Our 2009 field work will focus on areas between 129 and 161 kilometers (80 and 100 miles) offshore in and around the Florida Middle Grounds. Several targets along the edges of ancient river channels and sinkholes have been selected from the data collected in 2008; we plan to directly investigate with these areas with scuba divers. We will also generate remote sensing data, including the use of a combined side scan sonar and sub-bottom profiling system, to continue to map the surface of the seafloor and electronically cut a backhoe trench that allows us to see what the different layers of sediment below the seafloor look like. Using these technologies, we will intensively investigate the paleochannel and related karst features discovered in 2008.
Infilled sinkholes were located in all three study sub-areas, and examination of their surrounding area provides great archaeological and paleontological potential. The area of densest Paleoindian artifact concentration in terrestrial Florida directly overlaps the chert-bearing Ocala and Suwannee Limestones. (Chert is a hard, dense, sedimentary rock.) This limestone area is an unconfined portion of the Florida Aquifer with numerous surficial sinkhole exposures, enabling access to ground/drinking water. People and animals would have flocked to the sinkholes and springs. Terrestrial analogues indicate where there are sinkholes, there are Paleoindians. Conversely, where there are no karst features, Paleoindian remains do not occur. Furthermore, sediment-filled sinkholes (above or below water) provide ideal conditions for the preservation of archaeological/paleontological materials.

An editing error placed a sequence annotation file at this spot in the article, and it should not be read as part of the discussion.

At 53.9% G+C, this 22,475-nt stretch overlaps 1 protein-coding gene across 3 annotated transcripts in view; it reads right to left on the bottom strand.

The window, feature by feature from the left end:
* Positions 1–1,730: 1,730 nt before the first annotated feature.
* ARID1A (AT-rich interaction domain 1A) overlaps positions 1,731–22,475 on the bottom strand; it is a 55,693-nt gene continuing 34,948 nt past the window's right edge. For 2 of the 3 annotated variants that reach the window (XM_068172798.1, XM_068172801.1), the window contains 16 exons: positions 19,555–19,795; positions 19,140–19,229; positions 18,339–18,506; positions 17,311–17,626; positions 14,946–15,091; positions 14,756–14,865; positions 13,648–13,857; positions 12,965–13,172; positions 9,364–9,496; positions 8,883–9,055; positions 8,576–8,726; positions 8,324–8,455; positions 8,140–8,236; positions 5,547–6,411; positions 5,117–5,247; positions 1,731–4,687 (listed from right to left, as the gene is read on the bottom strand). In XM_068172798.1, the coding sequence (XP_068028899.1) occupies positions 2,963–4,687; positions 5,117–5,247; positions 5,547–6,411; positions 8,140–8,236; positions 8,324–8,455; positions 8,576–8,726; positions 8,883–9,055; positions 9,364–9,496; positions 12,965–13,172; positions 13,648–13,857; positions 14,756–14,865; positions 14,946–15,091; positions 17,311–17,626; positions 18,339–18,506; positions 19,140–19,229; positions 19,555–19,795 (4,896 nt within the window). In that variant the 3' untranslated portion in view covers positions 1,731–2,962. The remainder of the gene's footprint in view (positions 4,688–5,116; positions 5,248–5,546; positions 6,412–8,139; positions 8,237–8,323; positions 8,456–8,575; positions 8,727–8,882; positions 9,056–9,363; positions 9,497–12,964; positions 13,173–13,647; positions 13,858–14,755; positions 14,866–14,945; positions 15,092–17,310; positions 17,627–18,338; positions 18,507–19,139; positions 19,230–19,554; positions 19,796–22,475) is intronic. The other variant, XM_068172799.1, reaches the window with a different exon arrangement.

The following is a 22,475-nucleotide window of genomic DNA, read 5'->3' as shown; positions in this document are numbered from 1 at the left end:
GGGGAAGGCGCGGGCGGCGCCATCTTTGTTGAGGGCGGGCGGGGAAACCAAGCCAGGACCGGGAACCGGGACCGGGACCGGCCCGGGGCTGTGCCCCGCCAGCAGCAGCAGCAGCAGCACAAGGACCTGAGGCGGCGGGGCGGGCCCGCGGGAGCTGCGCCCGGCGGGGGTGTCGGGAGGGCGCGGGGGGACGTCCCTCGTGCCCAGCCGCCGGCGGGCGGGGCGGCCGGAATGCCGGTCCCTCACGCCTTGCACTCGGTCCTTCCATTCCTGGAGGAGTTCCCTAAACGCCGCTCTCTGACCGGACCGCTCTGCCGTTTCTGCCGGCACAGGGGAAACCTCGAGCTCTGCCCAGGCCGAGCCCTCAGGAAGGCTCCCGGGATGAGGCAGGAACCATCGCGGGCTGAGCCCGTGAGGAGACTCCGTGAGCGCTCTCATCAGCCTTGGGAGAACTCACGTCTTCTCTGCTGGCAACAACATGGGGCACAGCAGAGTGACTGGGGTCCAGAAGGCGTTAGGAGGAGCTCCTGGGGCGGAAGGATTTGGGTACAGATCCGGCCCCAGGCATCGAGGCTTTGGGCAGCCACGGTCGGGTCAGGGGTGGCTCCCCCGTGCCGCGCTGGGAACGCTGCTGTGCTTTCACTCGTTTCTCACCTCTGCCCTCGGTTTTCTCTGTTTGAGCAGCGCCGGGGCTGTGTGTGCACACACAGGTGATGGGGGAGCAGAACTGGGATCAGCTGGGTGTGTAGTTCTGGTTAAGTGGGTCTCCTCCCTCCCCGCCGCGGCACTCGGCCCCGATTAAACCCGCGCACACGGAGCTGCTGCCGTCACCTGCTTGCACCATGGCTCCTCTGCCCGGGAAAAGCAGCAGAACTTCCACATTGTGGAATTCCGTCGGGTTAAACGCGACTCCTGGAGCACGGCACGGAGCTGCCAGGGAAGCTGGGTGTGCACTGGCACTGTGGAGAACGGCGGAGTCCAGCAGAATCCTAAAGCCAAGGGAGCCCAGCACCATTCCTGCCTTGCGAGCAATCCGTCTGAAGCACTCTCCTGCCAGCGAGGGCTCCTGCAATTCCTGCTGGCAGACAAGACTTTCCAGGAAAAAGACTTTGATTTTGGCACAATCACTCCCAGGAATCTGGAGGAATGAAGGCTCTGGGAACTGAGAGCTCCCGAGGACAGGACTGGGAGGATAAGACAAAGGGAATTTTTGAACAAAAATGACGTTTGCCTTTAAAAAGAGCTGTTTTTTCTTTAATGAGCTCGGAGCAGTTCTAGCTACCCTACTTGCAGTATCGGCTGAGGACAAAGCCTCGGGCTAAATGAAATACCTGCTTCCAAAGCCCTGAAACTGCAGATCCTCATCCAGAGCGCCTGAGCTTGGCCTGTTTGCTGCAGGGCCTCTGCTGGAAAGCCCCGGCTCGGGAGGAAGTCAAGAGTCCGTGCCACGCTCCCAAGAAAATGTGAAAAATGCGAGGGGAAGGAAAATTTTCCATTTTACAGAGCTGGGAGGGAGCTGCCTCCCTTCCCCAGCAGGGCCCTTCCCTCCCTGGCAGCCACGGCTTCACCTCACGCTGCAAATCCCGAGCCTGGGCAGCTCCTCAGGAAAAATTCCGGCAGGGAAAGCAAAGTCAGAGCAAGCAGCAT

Investigating the Paleochannel
The paleochannel has the densest concentration of infilled karst features and is expected to have the greatest likelihood of providing an Early Paleoindian Clovis-era or even older pre-Clovis archaeological site. The investigation of the paleochannel will proceed from Sub-Area 1 toward the modern shore as far as it is traceable. Initially, we believed this paleochannel to be the Paleo-Suwannee, but this assumption has not yet been confirmed. To resolve this issue, after tracing the paleochannel in Sub-Area 1, we will then track the modern Suwannee Channel from its current intersection with the coast as it trends southwest.